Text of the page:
Thursday, 24 April 2008

The Crap These Kids Listen To Today...

Sometimes I think that if I went back to my seven-year-old self in 1995 and played him some of the tracks I listen to these days I wouldn't have believed me. I also probably wouldn't have hung around long enough to listen to the tracks, those being the days of Stranger Danger and all that crap. Whatever happened to always relying on the kindness of strangers?

Then I think forward to the summer of 1997, when a nine-year old me bought his first single - Will Smith's fantastic 'Men In Black', from the film of the same name. If I played him a track or two of Santogold, or maybe some M.I.A. - even a little bit of Neon Neon, the young me would have ran straight back into Wimbourne Minster's little music store to get his money back. "No way am I growing up into that guy!" I would say to my parents later, "It's back to Billy Joel for me!" As it happens, I still rank Billy Joel as the greatest singer-songwriter ever to grace 20th Century music - but the point is this:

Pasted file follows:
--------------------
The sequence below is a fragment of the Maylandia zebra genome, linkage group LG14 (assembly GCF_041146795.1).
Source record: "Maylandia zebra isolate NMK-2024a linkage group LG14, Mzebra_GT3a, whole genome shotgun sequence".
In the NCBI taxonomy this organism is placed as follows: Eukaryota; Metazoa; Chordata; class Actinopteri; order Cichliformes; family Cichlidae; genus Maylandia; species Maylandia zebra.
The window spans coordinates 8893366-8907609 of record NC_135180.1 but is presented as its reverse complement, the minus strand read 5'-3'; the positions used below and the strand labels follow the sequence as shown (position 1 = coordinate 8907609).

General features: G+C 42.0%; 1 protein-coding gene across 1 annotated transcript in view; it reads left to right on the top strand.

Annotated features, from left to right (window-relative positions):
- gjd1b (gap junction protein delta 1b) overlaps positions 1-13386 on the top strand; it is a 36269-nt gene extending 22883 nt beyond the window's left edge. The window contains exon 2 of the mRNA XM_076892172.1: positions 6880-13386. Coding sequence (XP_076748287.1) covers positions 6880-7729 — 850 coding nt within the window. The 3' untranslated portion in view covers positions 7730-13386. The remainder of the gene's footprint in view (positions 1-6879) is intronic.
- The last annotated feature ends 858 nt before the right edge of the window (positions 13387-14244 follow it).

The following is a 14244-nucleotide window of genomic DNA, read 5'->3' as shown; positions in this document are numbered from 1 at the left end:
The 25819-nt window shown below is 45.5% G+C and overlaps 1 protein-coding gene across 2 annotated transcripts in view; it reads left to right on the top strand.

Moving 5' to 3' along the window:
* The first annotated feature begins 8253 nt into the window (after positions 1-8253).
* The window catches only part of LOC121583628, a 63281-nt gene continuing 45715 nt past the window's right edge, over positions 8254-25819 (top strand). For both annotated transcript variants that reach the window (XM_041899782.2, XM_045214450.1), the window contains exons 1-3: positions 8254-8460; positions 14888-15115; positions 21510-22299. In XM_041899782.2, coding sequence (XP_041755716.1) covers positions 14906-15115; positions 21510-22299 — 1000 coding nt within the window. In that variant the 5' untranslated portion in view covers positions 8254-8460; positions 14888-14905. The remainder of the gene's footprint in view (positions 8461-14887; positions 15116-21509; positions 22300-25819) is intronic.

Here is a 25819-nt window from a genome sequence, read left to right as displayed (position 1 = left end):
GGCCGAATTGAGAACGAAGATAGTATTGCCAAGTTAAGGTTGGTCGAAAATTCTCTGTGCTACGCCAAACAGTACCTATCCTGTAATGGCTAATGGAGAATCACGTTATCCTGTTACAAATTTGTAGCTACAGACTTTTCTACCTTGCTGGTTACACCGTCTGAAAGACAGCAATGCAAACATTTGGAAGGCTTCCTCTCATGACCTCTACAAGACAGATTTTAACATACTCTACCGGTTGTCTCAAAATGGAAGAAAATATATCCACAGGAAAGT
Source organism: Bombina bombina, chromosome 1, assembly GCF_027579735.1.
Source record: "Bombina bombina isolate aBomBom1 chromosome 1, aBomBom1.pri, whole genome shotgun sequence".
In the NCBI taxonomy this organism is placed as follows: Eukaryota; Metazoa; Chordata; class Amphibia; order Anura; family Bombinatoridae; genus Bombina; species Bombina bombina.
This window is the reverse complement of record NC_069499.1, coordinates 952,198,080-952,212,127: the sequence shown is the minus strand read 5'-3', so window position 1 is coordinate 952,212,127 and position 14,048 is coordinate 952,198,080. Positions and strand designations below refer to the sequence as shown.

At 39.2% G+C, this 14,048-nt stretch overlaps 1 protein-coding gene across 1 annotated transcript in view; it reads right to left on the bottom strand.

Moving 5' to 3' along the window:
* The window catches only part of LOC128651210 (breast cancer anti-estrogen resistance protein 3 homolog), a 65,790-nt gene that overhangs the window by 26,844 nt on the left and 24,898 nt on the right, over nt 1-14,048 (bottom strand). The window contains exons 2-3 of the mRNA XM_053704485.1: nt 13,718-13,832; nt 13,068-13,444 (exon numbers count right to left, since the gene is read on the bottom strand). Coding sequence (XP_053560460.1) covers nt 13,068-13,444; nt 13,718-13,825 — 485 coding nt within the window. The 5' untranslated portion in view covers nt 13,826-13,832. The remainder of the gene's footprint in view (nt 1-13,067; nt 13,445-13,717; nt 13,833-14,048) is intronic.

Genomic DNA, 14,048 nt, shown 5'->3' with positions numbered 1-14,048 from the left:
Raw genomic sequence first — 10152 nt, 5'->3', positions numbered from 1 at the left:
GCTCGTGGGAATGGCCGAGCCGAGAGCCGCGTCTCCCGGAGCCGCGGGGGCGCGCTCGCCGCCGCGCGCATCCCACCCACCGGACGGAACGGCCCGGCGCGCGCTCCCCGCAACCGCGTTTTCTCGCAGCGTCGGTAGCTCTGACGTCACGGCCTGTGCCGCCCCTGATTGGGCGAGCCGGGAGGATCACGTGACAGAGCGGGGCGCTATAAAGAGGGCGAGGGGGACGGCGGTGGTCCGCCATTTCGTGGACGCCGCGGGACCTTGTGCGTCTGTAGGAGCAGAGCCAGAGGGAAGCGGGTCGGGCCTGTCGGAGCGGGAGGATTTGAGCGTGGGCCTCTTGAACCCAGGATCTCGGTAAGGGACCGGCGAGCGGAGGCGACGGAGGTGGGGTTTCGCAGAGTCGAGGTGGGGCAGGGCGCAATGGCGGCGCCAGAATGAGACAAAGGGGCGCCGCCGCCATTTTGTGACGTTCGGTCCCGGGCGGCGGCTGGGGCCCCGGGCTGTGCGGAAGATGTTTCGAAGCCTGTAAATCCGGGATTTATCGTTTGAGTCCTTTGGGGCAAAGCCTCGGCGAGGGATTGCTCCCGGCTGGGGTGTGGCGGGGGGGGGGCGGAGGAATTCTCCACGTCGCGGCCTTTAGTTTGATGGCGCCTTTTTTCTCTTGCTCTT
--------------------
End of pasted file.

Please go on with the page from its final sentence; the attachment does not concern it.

As a white, middle-class suburban kid from a village in Sussex, it never seemed possible that I would listen to some of the bands I listen to today. Even as a young teenager, when I learnt more about the world, I still wouldn't have seen the day where I could be listening to the music I listen to right now and not be a chav, or some equally blasphemous sportsgear-wearing idiot. Somehow going from Stereophonics decidedly middle-of-the-road Just Enough Education To Perform to getting bored of music in clubs because I've been listening to it for three months already didn't seem viable.